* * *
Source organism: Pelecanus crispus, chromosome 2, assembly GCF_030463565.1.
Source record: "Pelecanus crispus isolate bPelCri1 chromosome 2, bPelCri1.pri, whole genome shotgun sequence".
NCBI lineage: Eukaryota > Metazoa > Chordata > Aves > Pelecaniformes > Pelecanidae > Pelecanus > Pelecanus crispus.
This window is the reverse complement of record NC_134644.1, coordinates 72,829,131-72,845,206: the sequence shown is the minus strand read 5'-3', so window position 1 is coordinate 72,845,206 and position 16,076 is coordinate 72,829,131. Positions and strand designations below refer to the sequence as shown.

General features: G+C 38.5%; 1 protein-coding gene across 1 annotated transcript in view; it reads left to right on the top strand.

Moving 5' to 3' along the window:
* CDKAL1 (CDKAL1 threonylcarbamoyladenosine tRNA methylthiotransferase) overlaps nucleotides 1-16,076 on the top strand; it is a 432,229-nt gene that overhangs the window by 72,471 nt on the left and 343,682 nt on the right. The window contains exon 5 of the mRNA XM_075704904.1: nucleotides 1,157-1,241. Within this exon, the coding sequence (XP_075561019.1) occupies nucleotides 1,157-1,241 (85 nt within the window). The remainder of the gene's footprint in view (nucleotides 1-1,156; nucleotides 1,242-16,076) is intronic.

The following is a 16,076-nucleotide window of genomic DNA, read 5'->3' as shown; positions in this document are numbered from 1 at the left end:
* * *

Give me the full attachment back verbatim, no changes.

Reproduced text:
Source organism: Pelecanus crispus, chromosome 2, assembly GCF_030463565.1.
Source record: "Pelecanus crispus isolate bPelCri1 chromosome 2, bPelCri1.pri, whole genome shotgun sequence".
NCBI lineage: Eukaryota > Metazoa > Chordata > Aves > Pelecaniformes > Pelecanidae > Pelecanus > Pelecanus crispus.
This window is the reverse complement of record NC_134644.1, coordinates 72,829,131-72,845,206: the sequence shown is the minus strand read 5'-3', so window position 1 is coordinate 72,845,206 and position 16,076 is coordinate 72,829,131. Positions and strand designations below refer to the sequence as shown.

General features: G+C 38.5%; 1 protein-coding gene across 1 annotated transcript in view; it reads left to right on the top strand.

Moving 5' to 3' along the window:
* CDKAL1 (CDKAL1 threonylcarbamoyladenosine tRNA methylthiotransferase) overlaps nucleotides 1-16,076 on the top strand; it is a 432,229-nt gene that overhangs the window by 72,471 nt on the left and 343,682 nt on the right. The window contains exon 5 of the mRNA XM_075704904.1: nucleotides 1,157-1,241. Within this exon, the coding sequence (XP_075561019.1) occupies nucleotides 1,157-1,241 (85 nt within the window). The remainder of the gene's footprint in view (nucleotides 1-1,156; nucleotides 1,242-16,076) is intronic.

The following is a 16,076-nucleotide window of genomic DNA, read 5'->3' as shown; positions in this document are numbered from 1 at the left end: